Happy New Year! Hard to believe that it’s time to kick off a new season, but here we are. As I write this the weather has turned, the days are shortened and I am in serious hibernation mode. But there are still dahlias to divide, bulbs to plant, fields to clean, and countless other chores to get done before the rush of spring.

Taking stock of our tubers this last fall gave me pause and made me think that a little refresher/insight into our processes with dahlias might be a great way to start the new year. Our dahlia sales have become our single biggest crop for revenue. Over the course of the last 4 or 5 years we’ve expanded our collection to include just a bit over 100 varieties, and over 20,000 plants on about 2 acres for the 2021 season. We grow our dahlias a bit differently than is traditionally thought of as the “right” way to grow, but it’s the right way for us! During those years we’ve also done extensive trialing of different varieties to ensure that we are growing the best, longest-lasting, most desirable blooms for our customers.

When looking at such a diverse crop, as far as variety goes, it’s really important to identify your market and thus what the best options are for your farm. I’m including some variety names below as options if you’re looking for solid, readily available ones to add to your lineup.

If you sell exclusively at farmers’ markets, or other consumer-driven markets (like grocery), bright, long-lasting blooms are going to be a great fit. Balls, poms, and some formals are top of our list for markets and grocery—bright colors and plenty of variety is the name of the game in our markets. Some that we really like are ‘Cornel Bronze’, ‘Ivanetti’, ‘Audrey Grace’, ‘Pink Sylvia’, ‘Hillcrest Suffusion’, ‘Maarn’, ‘Red Fox’, ‘Purple Fox’, and ‘Sweet Love’. All these dahlias have high productivity, long stems, and great vase life.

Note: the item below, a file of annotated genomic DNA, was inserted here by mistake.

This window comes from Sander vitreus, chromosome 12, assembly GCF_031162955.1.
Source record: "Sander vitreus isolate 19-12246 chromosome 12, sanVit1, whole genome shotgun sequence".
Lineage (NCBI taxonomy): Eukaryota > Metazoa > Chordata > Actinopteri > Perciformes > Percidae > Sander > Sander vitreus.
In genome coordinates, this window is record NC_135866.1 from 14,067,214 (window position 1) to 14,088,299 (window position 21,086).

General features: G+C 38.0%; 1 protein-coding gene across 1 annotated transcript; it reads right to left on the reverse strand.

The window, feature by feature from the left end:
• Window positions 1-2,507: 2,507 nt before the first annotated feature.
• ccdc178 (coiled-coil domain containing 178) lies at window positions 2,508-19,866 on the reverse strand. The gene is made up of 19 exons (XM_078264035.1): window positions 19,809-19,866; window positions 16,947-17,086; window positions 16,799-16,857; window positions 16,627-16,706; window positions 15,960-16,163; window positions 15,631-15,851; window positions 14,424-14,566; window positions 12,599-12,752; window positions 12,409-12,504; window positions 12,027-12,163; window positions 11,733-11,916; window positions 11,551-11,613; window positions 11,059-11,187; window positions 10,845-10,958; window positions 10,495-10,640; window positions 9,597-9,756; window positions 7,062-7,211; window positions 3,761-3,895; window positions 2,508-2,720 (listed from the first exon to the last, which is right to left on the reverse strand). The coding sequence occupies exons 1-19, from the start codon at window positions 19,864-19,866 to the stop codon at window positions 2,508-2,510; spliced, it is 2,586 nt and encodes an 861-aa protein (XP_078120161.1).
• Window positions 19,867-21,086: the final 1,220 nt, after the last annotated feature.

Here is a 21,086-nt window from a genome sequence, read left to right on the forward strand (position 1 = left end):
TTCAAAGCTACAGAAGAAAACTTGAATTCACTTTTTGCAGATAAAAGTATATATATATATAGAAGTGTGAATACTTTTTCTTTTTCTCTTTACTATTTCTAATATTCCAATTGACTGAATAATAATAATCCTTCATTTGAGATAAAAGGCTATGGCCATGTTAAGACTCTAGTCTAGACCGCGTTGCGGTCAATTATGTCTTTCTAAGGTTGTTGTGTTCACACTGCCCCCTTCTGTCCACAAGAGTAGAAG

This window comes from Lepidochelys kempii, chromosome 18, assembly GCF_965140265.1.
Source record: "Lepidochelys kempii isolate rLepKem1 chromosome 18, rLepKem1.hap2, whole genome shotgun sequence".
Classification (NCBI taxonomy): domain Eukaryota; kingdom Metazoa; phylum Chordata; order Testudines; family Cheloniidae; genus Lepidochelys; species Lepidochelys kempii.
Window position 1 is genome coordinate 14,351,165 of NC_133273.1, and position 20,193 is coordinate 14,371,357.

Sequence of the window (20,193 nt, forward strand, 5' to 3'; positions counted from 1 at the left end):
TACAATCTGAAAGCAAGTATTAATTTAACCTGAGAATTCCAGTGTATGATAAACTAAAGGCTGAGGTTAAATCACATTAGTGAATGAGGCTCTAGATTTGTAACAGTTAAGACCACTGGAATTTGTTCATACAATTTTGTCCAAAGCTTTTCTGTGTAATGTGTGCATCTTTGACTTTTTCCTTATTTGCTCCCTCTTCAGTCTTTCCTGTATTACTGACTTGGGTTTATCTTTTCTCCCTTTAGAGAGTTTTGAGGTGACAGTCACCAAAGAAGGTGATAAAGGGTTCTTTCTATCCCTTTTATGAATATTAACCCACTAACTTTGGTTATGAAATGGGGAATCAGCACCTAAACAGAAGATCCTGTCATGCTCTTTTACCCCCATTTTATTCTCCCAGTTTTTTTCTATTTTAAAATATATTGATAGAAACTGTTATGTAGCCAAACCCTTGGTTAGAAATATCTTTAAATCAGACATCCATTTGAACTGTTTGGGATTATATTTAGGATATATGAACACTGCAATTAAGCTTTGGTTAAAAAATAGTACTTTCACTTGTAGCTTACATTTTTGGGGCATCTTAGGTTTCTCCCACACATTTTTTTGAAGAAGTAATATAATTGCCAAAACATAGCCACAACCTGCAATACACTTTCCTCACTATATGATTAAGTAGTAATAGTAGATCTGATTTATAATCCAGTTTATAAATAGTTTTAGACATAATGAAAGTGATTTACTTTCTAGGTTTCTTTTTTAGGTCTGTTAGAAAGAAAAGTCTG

Are you aiming at the wedding/event designer? Maybe a more subtle approach in colors is appropriate (although we have seen an increase in demand for colors here, yay!). Blush, white, cream, pink, burgundy, you know the deal—these are always in demand for the event crowd. We love ball and pom dahlias for their longevity, but in event application there’s more demand for softer shapes and petals, and longevity isn’t always as important. Hence the constant demand for ‘Café au Lait’ and her diva sisters in the dinnerplate category. Some other great options in this color realm are ‘Sweet Natalie’, ‘Silver Years’, ‘Wizard of Oz’, ‘Ryecroft Jan’, ‘L’Ancresse’, ‘Small World’, ‘Jowey Mirella’, ‘Karma Chocolate’, and ‘Sierra Glow’.

The largest portion of our dahlia sales comes through our florist sales, which may be for events, but are also dailies and brick and mortar shops. Again, we lean heavily on the ball and formal varieties, as they consistently give us the highest-quality, longest-lasting blooms that keep our customers coming back week after week. Some of our favs are ‘Jowey Winnie’, ‘Peaches n Cream’ (or just Peaches if you will), ‘American Dawn’, ‘Daisy Duke’, ‘Doris Duke’, and ‘Linda’s Baby’.